- 22 Jul 2017
- [International Secretariat]
- Region: REPUBLIC OF INDIA
Legal safeguards to prevent excessive pretrial detention are routinely flouted across states in India, leading to the violations of detainees’ fair trial rights.
Amnesty international has analyzed the responses to about 3000 Right to Information (RTI) applications filed by Amnesty International India to the nearly 500 district and central prisons in the country on the implementation of safeguards to protect the rights of pre-trial detainees, or ‘undertrials’.
As of December 2015, 67% of prisoners in India were undertrials. Two out of three people in India’s prisons are undertrials, and this proportion has not budged for several years despite various Supreme Court judgments, executive guidelines and legal reforms.
Some of the systemic problems in the criminal justice system contribute to excessive pre-trial detention and overcrowding in prisons. These include failure to produce undertrials in court and to provide them legal aid.”
Between September 2014 and February 2015, in over 110,000 instances, undertrials were not produced for their hearings in court either in person or through video-conferencing facilities, in effect hampering their right to trial within a reasonable time.
RTI data also revealed glaring gaps in the legal aid system. In most states, legal aid lawyers visited prisons less than once a month. Many states have relatively few legal aid lawyers, compared to their undertrial populations. 5% of jails reported having no legal aid lawyers at all.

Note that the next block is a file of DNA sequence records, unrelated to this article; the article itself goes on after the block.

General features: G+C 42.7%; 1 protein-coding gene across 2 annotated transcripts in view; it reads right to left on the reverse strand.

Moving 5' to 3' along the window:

Directives issued by the Ministry of Home Affairs in 2013 to reduce overcrowding of jails were also not properly followed. Only 38% of prisons which responded to RTI applications produced minutes of the meetings of Undertrial Review Committees.
“It is shocking that nearly thirty years after the Supreme Court first drew attention to the violations of undertrials’ rights, India is still struggling to tackle this issue effectively,” said Leah Verghese, Senior Campaigner and Researcher, Amnesty International India.
“The central government has announced its intention to curb excessive undertrial detention. It is high time that this promise is finally kept. ”
Amnesty Internationa has made several recommendations to authorities at both central and state levels, including standardization of the remuneration paid to legal aid lawyers across India; the establishment of a database to alert prison authorities about undertrials eligible for release; strengthening of the monitoring of legal aid lawyers’ effectiveness; and the creation of a separate reserve of police personnel dedicated to providing escorts for undertrials to be taken to court.
India’s undertrial population has a disproportionate number of Muslims, Dalits and Adivasis, compared to their share in the overall population. 29% of undertrials are not formally literate. A quarter have been in prison for more than a year. Most prisons in India are overcrowded, partly as a result of excessive undertrial detention. The average occupancy rate in Indian prisons is 114%.
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